September 5, 2008

Cincinnati secondary should test Sooners

Since Cincinnati reached the 10-win plateau for the first time in 56 years last season, a familiar scene has repeated itself all over campus.

Senior defensive backs DeAngelo Smith and Mike Mickens are in the middle of a conversation when Smith suddenly orders Mickens to do up to 50 push-ups. Mickens has to honor the request, no matter where he might be at the time.

On the practice field.

In the film room.

Even in a classroom.

"It's kind of fun because you can catch him off-guard early in the morning or in class," Smith said.

Heck, Mickens might even do a few push-ups on the field Saturday, when Cincinnati about a three-touchdown underdog plays at Oklahoma.

That's the price Mickens has to pay for losing a bet with his teammate last season. Mickens and Smith conducted a friendly wager over which player would finish the season with more interceptions. The winner could order the loser to do push-ups at any given time throughout the rest of the year.

Smith staged a comeback victory when he picked off three passes in a Papajohns.com Bowl triumph over Southern Miss, which allowed him to tie for the NCAA lead with eight interceptions. Mickens finished with six interceptions, which tied the school's previous single-season record.

The real losers have been opposing quarterbacks. Smith and Mickens combined for more interceptions last season than any other tandem in the nation while leading Cincinnati to a 10-3 record.

"We had 14 last year and want to keep adding to that number," Mickens said. "We just want to be the best secondary in the country."

If Mickens and Smith can help Cincinnati upset Oklahoma on Saturday, it would be tough to argue there's a better secondary in the land.

"It's obviously the greatest challenge they've ever faced," Cincinnati secondary coach Kerry Coombs said.

But it's also a challenge for Oklahoma quarterback Sam Bradford, who led the nation in passing efficiency last season. The Bearcats' secondary may be the best one Bradford sees this season.

Smith and Mickens arrived at Cincinnati as two-star prospects who chose the Bearcats over a number of Mid-American Conference programs. Shortly before enrolling at Cincinnati, Smith had some family issues that nearly caused him to stay home in Columbus, Ohio.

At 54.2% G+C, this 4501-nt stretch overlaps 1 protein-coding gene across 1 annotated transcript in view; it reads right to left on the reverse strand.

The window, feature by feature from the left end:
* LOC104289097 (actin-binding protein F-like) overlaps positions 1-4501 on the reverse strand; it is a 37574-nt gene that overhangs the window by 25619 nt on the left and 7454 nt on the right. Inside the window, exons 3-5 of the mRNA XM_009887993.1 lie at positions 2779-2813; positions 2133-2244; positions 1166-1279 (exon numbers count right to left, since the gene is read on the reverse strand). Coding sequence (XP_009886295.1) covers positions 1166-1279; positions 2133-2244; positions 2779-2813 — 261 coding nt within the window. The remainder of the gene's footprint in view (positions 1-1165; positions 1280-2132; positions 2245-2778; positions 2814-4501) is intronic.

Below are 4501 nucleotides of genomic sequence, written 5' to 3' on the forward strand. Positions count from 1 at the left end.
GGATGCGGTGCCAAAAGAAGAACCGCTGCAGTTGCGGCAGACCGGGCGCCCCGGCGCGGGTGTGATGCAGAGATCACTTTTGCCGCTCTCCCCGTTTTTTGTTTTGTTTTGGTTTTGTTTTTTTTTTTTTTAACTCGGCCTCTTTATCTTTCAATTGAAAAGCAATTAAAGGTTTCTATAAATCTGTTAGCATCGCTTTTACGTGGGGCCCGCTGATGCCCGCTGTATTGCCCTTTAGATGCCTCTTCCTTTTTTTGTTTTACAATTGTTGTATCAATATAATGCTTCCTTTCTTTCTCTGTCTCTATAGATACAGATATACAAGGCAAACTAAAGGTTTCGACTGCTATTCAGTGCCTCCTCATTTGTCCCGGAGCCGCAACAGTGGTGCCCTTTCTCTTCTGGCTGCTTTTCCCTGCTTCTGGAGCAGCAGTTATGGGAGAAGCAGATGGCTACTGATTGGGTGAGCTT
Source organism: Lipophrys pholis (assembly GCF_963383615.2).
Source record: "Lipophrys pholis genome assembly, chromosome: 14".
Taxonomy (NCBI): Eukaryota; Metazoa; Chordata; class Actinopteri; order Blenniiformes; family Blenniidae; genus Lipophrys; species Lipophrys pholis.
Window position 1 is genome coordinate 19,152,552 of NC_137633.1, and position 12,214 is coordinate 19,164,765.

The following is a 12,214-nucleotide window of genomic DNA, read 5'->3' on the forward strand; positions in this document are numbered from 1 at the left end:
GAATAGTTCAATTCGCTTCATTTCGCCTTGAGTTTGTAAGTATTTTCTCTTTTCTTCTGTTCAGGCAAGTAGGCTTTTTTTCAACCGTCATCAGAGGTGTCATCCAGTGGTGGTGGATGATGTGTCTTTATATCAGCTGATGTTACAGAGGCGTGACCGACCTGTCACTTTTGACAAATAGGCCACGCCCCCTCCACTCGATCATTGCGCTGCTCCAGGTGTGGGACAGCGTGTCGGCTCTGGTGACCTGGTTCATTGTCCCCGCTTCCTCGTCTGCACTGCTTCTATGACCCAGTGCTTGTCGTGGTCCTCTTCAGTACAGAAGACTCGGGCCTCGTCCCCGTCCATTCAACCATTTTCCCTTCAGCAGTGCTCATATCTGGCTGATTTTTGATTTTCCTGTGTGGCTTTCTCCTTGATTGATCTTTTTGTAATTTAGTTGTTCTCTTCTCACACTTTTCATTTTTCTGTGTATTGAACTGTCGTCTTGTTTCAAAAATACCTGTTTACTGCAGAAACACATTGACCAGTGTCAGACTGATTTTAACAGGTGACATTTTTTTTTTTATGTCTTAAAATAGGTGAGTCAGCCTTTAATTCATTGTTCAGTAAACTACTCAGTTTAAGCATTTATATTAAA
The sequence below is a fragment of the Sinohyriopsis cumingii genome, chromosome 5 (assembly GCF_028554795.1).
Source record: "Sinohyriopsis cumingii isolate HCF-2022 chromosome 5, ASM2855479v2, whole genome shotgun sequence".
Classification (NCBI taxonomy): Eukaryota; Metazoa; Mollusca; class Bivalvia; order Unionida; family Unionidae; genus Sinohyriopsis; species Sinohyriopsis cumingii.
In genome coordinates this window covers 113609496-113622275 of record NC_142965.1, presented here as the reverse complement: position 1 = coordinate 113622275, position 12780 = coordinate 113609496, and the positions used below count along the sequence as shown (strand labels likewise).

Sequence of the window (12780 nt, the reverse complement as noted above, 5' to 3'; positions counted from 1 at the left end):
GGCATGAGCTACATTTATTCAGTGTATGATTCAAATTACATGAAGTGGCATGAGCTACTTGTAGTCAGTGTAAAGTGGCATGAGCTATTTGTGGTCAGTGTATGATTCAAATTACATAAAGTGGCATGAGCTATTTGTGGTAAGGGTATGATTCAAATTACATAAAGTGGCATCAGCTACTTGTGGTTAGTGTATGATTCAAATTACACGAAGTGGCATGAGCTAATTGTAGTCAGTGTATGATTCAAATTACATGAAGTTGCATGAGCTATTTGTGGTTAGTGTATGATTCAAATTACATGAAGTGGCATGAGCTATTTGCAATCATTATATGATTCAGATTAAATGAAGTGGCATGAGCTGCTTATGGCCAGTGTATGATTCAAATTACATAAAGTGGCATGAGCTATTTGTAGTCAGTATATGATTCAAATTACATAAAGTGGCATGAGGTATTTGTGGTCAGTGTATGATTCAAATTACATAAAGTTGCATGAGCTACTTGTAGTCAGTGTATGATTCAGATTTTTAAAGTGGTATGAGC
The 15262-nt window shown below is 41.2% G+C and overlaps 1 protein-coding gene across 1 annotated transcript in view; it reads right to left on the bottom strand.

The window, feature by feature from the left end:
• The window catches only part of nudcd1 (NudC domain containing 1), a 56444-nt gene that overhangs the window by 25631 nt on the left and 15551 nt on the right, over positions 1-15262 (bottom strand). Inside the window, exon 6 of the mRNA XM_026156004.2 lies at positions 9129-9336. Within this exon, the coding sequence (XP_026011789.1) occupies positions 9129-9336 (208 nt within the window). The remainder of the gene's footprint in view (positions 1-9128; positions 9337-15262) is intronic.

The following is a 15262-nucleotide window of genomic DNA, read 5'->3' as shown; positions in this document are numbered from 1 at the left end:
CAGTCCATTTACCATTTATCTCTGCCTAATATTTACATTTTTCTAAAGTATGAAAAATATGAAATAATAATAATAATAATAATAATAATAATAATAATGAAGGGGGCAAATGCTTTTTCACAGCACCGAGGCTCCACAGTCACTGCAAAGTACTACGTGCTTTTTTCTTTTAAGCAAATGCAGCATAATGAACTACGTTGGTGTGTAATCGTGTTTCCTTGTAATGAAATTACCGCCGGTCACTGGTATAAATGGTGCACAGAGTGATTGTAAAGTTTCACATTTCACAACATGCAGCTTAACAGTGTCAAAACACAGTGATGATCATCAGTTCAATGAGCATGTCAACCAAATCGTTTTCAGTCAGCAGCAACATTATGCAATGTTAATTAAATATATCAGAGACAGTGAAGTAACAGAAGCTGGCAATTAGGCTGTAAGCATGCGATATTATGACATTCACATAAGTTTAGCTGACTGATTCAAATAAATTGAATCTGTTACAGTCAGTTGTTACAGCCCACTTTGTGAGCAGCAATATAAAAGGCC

"When I first got here, I didn't know if I really wanted to be here," Smith said. "I kept questioning myself, 'Should I be here or not?' I had to realize it's not going to be as easy as it was in high school. I had to work harder. I'm kind of glad it happened to me. I realized not everything comes easy to you. You have to work for it. That situation helped me grow as a man and as a football player."

Smith settled into his new situation and hosted Mickens on his recruiting visit to Cincinnati. It turned out they had at least a few things in common.

Mickens boasted enough athleticism to win the state 300-meter hurdles championship his junior year at Wayne High School in Huber Heights, Ohio, yet he didn't receive much interest from big-time programs.

"I wasn't highly recruited out of high school," said Mickens, who committed to Bowling Green before signing with Cincinnati. "A lot of people just thought I was a track guy."

Mark Dantonio didn't.

The then-Cincinnati coach saw something in Mickens that just about every other major-college program outside the MAC failed to notice. Dantonio's presence also had helped persuade Smith to sign with the Bearcats a year earlier.